Is this a feasible way to fix 'some' phase issues? What do you think?
Old 9th May 2005
  #135
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For that matter, maybe try the littlelabs IBPs, you wont have to worry about "half-phase" pbs...

William, thanks so much for all the advices!
cheers
Old 9th May 2005
  #136
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Well yes, you CAN use the IBP or you can shift time on tracks..
but while you're still getting sounds, why not just move the outer mic until it sounds right?

perfect math isn't important.. sounding right is.

I PERSONALLY find I can position a distant bass drum mic b y ear with no probs...

but the phase between the bass drum and the rest of the kit and the bass guitar, that always takes some fiddling and usually a reversal.

and it's a subtle area that adds enourmously to the clarity of the low end.

it WORKS with the bass drum in either phase relationship, but one way usually sounds much BETTER.
Old 9th May 2005
  #137
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All solid advice hear and thanks again William for sharing all your experiences so generously here.

I do want to emphasis the usefulness of the IBP here. I use it exactly for that purpose: to get the best match between inner and outer kick mic. You could try this: try finding the best spot for the outside kick mic in relation to the overheads and then position the inner kick mic where it sounds best. Now use the IBP to "phase allign" the inner with the outside kick mic which then also sounds good with the overheads!

Regarding phase and drummicing: it's virtually impossible to record a kit without phase problems, so the ear should always be the judge. However, something like the IBP makes phase stuff a lot easier. I also use it on bass guitar when I'm recording DI and mic together thumbsup .

Good luck,
Dirk
Old 9th May 2005
  #138
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[QUOTE=wwittman]Well yes, you CAN use the IBP or you can shift time on tracks..
but while you're still getting sounds, why not just move the outer mic until it sounds right? ]

100 percent agreed. What i need is someone moving mics for me while the drummers playing...it seems when i'm running back and forth moving...checking...moving checking...it's easy to loose my viewpoint on what i had and what i have now....my objectivity i guess. I could just strap a set of headphones to my mover so i can tell em when to stop.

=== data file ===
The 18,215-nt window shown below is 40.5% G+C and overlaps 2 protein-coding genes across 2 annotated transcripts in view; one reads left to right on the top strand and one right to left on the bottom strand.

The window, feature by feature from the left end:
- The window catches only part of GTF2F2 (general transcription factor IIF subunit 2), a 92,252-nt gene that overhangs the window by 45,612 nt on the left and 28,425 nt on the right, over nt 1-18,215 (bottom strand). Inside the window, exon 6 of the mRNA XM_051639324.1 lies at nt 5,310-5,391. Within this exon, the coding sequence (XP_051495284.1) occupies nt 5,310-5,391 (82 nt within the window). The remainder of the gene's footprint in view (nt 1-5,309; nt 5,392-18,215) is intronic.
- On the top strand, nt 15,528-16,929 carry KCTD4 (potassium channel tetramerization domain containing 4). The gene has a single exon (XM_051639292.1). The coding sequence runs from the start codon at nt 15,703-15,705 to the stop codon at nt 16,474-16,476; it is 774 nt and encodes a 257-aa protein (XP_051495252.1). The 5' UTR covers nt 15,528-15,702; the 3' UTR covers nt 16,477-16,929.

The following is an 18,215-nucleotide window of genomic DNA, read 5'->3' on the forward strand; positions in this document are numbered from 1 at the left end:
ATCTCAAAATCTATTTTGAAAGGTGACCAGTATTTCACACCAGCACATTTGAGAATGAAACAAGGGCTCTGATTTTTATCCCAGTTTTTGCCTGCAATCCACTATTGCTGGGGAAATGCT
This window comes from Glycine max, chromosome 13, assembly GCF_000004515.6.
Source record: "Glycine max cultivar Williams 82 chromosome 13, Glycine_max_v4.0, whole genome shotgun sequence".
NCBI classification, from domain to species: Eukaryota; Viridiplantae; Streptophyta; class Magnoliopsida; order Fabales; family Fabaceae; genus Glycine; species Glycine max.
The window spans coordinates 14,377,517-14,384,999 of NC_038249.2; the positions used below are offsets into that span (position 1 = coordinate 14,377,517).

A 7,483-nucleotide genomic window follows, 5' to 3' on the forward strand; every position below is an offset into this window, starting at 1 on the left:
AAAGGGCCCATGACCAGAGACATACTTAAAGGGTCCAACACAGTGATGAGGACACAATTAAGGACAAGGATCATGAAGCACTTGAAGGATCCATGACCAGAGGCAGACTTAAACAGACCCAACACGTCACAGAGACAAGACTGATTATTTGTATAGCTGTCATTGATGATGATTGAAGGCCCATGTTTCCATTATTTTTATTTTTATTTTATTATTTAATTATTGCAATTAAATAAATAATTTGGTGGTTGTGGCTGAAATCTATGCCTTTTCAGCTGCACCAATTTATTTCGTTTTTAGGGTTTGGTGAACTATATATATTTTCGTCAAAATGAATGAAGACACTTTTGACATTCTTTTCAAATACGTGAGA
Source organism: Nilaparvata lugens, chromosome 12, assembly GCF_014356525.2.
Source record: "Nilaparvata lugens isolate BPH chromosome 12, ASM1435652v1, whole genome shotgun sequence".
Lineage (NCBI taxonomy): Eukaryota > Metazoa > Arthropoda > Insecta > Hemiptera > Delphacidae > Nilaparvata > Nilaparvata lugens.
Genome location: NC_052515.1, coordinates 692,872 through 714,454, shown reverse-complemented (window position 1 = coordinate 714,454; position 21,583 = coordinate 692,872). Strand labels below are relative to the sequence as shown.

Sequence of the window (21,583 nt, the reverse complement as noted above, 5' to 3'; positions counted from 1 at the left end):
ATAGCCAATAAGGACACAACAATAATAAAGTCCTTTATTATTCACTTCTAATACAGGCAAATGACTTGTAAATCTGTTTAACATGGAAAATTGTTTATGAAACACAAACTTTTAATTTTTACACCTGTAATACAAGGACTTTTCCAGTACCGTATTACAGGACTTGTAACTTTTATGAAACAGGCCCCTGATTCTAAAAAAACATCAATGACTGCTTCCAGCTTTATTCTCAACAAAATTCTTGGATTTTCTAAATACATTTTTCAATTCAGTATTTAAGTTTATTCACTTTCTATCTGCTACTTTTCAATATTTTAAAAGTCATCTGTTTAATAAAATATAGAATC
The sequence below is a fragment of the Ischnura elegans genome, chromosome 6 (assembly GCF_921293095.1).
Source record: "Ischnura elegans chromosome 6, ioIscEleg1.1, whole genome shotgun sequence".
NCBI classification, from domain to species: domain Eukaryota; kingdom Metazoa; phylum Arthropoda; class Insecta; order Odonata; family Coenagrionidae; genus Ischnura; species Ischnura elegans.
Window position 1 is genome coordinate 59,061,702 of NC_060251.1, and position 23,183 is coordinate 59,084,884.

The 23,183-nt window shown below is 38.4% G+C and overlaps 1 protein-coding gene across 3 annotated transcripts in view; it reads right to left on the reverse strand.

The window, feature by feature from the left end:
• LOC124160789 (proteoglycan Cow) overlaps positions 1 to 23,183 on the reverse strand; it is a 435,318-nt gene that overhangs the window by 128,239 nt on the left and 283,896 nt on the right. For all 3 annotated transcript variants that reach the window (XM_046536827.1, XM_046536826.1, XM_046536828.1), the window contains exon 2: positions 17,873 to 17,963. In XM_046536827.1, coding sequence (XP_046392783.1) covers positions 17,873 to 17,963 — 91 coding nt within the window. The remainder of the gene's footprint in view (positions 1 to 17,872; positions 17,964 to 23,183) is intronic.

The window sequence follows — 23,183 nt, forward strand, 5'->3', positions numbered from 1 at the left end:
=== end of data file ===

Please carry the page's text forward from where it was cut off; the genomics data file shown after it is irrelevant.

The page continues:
Old 10th May 2005
  #139
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I have to agree with DirkB on the fact that positionning the individual mics where they sound the best + use the IBP has its advantages compared to moving mics. Especially when one is working alone (like me) in the studio!

William, one question I have to ask you is about the placement of the ambiance and OH mics. I see lots of fellow engineers placing the OH and Amb mics very distant from each others. I always find the result to sound phasy and unrealistic (washed out cymbals, unstable stereo image), so I always mics my amb (schoeps) and OH either in XY or ORTF. When placing those mics, do you take time to experiment with different options or do you always proceed with the same "pattern"?

Cheers
Old 10th May 2005
  #140
If I'm not mistaken, I think William isn't using OHs in this arrangement at all, just room and close mics.
Old 30th January 2006
  #141
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I really love the bass sound on that album, that would be the bass sound of my dreams, every note can be heard and the bass is always present at or high volume, really nice thumbsup
I've read some of your post's and I found that you prefer ampeg b 15 amps with 15" speakers, re 20 or sm7 mics and dbx 160 vu Compressed lightly at about 2:1.

I was wondering what pre you used and what you did during the mix on the bass for relish ?
Was there any compression at the mix stage ?
Do you e.q a lot at mix or mainly get the sound at the recording stage ?
Are there any perticulare frequency that you like to cut or boost ?

Thanks in advance .....
Old 21st February 2009
  #142
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4 years later and still a thumbsup post!!!!!